Twitter User Discovers A Hidden Message In Akira After Decades

The message, left by the animator, can be found around the 38 minute mark in the movie.

A Twitter user,  HikozaTwi, posted an update on Dec 24, 2021, revealing a complaint left hidden by an animator in the 1988 cyberpunk action film Akira. The complaint was about the staggering amount of detailing required in the movie.

It can be found around the 38-minute-mark under a “caution” warning on a piece of equipment.

It may appear at first as if the message on the sign is written in English, but it’s actually Japanese that was written in the Latin script.

In English, the text translates to: Why do we have to draw this far! Knock it off! Enough

akira animator message

Twitter user @haru__G7 found out this was not the first time animators have tried to blow off steam through their work. They pointed out that one of the Gundam movie scenes too can be translated from Japanese written in English letters as: Hooray! I’m done. Now I can move on to something else.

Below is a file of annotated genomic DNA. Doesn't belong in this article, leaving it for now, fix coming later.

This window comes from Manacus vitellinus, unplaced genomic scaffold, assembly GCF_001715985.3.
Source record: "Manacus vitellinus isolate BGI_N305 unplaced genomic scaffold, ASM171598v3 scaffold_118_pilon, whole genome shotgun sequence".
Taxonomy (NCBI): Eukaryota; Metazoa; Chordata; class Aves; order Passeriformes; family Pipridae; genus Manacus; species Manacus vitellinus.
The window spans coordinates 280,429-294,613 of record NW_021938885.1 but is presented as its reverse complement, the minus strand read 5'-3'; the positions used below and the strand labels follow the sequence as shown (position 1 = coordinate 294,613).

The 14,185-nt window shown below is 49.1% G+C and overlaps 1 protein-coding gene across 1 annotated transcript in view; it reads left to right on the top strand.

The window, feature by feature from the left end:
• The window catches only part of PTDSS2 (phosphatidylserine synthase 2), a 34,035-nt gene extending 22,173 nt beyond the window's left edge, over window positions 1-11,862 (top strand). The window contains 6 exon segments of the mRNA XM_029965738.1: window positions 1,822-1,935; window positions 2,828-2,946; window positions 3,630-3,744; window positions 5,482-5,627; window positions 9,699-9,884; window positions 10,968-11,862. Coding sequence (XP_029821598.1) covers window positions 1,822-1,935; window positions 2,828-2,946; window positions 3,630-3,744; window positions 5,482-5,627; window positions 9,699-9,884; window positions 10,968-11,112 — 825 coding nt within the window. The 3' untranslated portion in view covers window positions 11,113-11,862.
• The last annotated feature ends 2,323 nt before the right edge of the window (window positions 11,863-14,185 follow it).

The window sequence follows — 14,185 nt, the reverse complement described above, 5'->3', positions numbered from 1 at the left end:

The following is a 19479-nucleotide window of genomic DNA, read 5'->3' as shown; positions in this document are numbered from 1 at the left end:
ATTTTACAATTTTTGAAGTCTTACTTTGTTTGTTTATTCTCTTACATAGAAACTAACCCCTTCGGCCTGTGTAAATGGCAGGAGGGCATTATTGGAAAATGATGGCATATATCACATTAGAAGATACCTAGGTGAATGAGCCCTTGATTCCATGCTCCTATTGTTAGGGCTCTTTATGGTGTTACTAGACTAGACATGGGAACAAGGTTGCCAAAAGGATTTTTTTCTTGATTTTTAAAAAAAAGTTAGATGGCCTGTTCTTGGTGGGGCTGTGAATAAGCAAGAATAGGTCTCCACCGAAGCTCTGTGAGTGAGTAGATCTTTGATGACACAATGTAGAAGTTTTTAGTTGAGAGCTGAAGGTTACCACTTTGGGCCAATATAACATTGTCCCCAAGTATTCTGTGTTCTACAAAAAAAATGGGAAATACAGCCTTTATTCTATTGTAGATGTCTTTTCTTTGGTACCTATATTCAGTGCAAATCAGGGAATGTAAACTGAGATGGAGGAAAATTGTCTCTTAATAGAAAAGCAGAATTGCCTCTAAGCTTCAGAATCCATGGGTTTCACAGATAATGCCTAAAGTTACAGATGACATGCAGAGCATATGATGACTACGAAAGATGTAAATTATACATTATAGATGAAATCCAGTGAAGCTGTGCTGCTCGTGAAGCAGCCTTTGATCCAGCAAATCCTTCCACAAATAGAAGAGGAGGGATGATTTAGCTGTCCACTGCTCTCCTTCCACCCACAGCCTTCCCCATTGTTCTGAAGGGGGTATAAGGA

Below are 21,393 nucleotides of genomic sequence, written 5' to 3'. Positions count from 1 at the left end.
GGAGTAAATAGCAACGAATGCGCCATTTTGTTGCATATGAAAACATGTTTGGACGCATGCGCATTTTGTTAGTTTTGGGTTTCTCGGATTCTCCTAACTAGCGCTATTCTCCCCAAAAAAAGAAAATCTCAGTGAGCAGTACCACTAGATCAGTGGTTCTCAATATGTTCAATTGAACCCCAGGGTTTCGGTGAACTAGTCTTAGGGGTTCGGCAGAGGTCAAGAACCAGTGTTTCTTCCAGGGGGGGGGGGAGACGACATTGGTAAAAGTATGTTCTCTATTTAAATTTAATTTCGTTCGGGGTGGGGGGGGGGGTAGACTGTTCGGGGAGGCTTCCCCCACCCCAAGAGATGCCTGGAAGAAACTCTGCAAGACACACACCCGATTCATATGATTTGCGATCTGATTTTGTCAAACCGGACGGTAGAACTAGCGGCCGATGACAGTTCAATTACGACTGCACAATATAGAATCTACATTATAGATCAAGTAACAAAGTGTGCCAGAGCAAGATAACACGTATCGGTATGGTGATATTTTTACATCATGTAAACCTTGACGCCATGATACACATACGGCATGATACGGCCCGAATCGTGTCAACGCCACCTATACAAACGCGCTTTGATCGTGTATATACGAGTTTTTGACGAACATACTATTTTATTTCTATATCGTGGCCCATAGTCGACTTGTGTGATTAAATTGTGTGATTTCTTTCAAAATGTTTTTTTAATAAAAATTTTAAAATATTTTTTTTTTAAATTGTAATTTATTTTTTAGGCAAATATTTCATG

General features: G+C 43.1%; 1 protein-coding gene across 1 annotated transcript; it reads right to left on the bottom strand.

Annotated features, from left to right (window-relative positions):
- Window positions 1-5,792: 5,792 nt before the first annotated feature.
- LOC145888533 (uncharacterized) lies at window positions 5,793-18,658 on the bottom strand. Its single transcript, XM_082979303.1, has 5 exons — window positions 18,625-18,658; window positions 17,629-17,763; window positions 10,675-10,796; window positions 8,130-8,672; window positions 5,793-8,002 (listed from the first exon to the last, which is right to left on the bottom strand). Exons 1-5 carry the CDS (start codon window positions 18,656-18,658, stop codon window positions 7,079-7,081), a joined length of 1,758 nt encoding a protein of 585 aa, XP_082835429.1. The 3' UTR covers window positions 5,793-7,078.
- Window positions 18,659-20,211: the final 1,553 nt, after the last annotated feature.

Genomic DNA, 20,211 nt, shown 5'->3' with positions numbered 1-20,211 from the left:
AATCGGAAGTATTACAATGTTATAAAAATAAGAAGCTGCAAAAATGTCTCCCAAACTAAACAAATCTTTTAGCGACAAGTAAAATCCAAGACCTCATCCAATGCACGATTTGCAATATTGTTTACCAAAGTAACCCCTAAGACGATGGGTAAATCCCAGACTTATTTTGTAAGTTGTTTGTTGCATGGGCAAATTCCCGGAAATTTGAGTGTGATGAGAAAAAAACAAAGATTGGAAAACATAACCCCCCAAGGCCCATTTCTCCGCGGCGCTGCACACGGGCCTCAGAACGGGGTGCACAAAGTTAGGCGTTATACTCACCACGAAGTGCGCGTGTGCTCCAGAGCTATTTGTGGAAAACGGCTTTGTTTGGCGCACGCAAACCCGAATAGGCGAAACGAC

Gundam secret message

Incidentally, VFX artist Yonghow Vong unveiled another instance of a hidden message in episode 7 of Otomo’s Freedom Project.

Gundam comic artist/Freedom concept artist Sono-san requested the use of the name of the VFX artist’s hometown (Bishan, a place in Singapore) to appear in this shot.

Freedom project message

The overworked cry and plea of animators in Japan are not a myth in the industry. Animator-Director Ippei Ichii on July 2, 2021, explained in a series of tweets on how Netflix got their job of producing anime done through MAPPA at dirt-cheap rates, putting the streaming giants and production studio in the spotlight.

Originally the manga, Akira, debuted in 1982 and finished its run in 1990. Creator Katsuhiro Otomo adapted it to a feature film in 1988, writing the script and directing the movie. The movie premiered in Japan on July 16, 1988, where it was distributed by Toho. It’s gone on to become one of the most influential manga and anime ever, and its mark on popular culture continues to be felt even today.

The film had a production budget of ¥700 million ($5.5 million), making it the most expensive anime film at the time (until it was surpassed a year later by Kiki’s Delivery Service).

Source: Kotaku, Yonghow Vong, Sora News

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